Magazine article Variety

Year of Fade to What?

Magazine article Variety

Year of Fade to What?

Article excerpt

Ambiguous endings leave some intrigued, others frustrated

Most filmmakers will tell you that endings are important. But for some of this year's hot indie writer-directors, the best form of cinematic closure is less a perfect cherry on a well-composed sundae than a suggestion of a course yet to come.

Ambiguous endings - and there will be spoilers as we discuss them - are seemingly everywhere these days. "Like Crazy," "Martha Marcy May Marlene," "Take Shelter" and "Shame" have sparked plenty of debate this awards season about what happens to their characters after the credits roll.

For "Like Crazy" director Drake Dorémus, unanimity of thought about his movie's ending - which imposes a big question mark on the fate of the story's transcontinental lovers - would have spelled disaster for him.

"I took a vote," says Doremus, referring to his interaction with the Sundance audience that first saw "like Crazy" back in January. "I said, 'How many people think they stay together?' And half the audience raised their hands. I said, 'How many people think they're done, and that their relationship has eroded?' The other half raised their hands. Then I screamed at the top of my lungs, 'Everybody is correct!' I really do feel like the audience is the final writer of the film."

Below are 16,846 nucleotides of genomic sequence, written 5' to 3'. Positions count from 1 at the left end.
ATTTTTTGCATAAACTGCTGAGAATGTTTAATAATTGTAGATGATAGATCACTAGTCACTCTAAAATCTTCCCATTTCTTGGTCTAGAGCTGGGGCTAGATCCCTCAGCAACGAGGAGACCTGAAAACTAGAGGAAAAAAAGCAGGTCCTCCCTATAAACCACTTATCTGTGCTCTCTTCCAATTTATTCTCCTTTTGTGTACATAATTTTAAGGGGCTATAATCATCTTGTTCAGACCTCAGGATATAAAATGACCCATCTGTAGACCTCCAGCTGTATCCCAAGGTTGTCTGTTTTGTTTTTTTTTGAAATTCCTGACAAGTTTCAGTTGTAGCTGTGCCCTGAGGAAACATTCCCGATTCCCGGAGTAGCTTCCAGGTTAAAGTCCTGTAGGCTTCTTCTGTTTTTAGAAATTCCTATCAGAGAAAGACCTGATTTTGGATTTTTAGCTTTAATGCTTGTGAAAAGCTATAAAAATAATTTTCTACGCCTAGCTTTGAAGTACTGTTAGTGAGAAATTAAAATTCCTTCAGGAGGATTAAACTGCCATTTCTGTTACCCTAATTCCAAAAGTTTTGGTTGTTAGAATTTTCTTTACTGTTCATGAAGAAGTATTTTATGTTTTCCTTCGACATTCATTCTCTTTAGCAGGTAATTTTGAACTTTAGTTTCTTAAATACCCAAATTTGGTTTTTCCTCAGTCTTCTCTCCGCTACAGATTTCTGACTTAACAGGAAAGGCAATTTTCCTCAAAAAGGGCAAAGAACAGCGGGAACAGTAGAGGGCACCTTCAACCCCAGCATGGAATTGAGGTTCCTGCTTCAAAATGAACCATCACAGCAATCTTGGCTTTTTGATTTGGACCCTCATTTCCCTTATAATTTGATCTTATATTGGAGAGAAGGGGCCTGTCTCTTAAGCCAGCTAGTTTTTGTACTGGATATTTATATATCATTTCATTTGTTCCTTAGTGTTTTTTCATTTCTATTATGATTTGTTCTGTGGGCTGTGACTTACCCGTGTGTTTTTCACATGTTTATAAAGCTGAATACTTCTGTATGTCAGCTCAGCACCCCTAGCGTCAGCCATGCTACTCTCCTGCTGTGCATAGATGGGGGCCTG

Doremus believes audiences are much smarter than filmmakers give them credit for. "Audiences are really programmed to swallow digestible endings," he says. "It's too bad because I think some of the greatest movies ever made have ambiguous endings, like The Graduate' and 'Lost in Translation.'"

The Academy has been known to occasionally nod in the direction of an elliptical ending, if not give the film it comes from a prize outright. Stanley Kubrick's "2001: A Space Odyssey" caused heads to scratch, but scored big nominations. "MulhoHand Drive" provoked furious discussions amongst cinéphiles, but eventually landed David Lynch a nomination. And the notorir ously vague close to 2007's "No Country for Old Men" didn't prevent the Coen brothers' film from snagging the picture Oscar.

It can certainly be a fine line between activating an audience's imagination with an ambiguous ending, and infuriating their sensibilities with willful uncertainty. Helmer Jeff Nichols, whose "Take Shelter" has ignited controversy with a capper that suggests Michael Shannon's tormented character isn't alone in seeing apocalyptic visions, says of endings, "They're built out of the DNA of the entire story. …

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